Brains can be of two minds, and often many more. We don’t know whether to turn toward the cake or away from it, because there are several little sets of hands on the steering wheel of our behavior.

This is relatively straightforward and in no way implies that the part of our brain that craves sugar, System 1, has an intention to undermine System 2’s attempts to manage our health. The brain just doesn’t work that way.

Eagleman proposes that the brain is best understood as a team of rivals and adds:

Remember that competing factions typically have the same goal—success for the country—but they often have different ways of going about it.

How we frame a problem determines where and how we go about looking for its solution. If we view our counterproductive behavior as resulting from self-sabotage, we’re likely to divert our attention to trying to figure out why we’re sabotaging ourselves. But we don’t have direct access to the unconscious, which is where our so-called sabotage originates, so even if we were sabotaging ourselves we could never actually get to the bottom of things.

We harbor mechanical, “alien” subroutines to which we have no access and of which we have no acquaintance. Almost all of our actions—from producing speech to picking up a mug of coffee—are run by alien subroutines, also known as zombie systems.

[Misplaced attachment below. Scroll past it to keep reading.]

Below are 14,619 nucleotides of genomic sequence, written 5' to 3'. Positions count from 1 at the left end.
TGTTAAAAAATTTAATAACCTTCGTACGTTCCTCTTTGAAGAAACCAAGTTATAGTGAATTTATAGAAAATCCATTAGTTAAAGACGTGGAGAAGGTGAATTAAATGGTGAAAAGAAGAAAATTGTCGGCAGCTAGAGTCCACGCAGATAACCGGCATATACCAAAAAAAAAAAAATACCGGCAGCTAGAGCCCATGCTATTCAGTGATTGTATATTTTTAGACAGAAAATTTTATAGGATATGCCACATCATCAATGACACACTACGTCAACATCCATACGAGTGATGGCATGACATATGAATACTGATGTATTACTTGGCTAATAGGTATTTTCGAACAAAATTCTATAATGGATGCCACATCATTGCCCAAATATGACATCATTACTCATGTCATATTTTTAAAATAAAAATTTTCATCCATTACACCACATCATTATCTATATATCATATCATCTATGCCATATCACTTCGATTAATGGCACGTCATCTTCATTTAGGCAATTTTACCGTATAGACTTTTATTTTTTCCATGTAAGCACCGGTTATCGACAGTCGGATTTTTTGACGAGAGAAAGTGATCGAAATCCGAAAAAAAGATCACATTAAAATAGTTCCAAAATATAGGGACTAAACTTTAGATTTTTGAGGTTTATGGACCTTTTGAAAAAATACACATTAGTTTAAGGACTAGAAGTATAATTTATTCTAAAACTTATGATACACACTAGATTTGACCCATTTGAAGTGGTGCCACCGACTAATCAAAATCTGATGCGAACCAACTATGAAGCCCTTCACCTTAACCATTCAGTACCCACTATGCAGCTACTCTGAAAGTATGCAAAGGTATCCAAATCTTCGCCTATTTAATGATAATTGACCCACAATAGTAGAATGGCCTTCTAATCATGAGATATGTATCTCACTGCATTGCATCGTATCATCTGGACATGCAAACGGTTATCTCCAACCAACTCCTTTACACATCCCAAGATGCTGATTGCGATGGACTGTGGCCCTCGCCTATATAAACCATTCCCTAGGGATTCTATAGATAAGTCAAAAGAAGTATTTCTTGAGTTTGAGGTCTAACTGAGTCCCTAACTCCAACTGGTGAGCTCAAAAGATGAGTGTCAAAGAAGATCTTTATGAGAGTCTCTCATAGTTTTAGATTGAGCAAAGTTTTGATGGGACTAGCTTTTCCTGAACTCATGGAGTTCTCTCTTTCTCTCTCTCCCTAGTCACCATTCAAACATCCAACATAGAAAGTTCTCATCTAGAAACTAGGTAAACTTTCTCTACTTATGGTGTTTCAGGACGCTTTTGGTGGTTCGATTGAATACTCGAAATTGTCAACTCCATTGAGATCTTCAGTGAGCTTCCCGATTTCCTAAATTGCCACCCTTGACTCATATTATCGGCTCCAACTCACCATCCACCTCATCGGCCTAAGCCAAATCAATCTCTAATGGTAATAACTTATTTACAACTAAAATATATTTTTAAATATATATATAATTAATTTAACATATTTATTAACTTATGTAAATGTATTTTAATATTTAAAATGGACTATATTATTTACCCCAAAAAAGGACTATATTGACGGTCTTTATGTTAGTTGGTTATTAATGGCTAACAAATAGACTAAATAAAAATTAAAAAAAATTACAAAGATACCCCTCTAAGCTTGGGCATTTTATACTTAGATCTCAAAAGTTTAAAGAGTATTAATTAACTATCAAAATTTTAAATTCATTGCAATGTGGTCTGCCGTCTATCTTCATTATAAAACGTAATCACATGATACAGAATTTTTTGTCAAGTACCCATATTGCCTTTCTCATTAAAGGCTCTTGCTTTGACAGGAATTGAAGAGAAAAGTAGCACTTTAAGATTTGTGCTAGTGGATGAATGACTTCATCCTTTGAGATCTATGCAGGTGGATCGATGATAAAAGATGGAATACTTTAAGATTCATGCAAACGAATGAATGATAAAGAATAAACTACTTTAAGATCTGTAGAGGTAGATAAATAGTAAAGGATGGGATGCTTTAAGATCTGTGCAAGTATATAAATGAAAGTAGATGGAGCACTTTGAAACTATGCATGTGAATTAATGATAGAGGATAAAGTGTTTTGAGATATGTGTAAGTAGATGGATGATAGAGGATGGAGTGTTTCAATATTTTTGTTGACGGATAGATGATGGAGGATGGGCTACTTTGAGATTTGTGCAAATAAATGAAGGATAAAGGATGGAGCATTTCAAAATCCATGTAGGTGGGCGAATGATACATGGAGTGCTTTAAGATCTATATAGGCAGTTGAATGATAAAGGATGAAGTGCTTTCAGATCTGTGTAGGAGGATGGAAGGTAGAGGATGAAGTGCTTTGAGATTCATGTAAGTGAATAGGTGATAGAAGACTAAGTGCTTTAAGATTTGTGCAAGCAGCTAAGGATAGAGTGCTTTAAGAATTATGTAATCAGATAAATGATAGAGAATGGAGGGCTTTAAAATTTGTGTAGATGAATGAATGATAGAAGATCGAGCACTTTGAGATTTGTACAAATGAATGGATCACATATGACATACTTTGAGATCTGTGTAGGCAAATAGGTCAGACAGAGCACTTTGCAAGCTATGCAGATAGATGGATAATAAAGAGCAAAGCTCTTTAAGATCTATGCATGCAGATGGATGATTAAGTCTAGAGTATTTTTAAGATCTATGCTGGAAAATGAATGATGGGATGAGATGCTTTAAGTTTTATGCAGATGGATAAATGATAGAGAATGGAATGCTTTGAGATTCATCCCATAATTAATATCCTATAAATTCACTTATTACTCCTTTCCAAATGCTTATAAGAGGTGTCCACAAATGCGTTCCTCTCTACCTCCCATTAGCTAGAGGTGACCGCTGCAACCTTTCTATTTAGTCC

Looking back into the past to find the trail of breadcrumbs that leads to the behavior of today amounts to a whole lot of wheel-spinning. It can’t succeed, and even if it could, it wouldn’t make any difference in regard to solving the problem at hand: getting our behavior to line up with our conscious intentions.

That’s because it isn’t the unconscious part of the brain that’s the problem; it’s the conscious part. If we don’t know what we want, we don’t have a clear direction. If we aren’t fully committed to what we set out to do (or claim to be setting out to do), we have no urgency. Without both direction and urgency, our best laid plans are dead in the water.

We can retrain System 1 to do more of what we want it to do and less of what we don’t want it to do. But that requires repetition and persistence. Lots of repetition. And lots of persistence. It isn’t easyand it isn’t as sexy as searching for our inner saboteurbut it’s both straightforward and effective.

Self-sabotage is nothing more than a good cover story.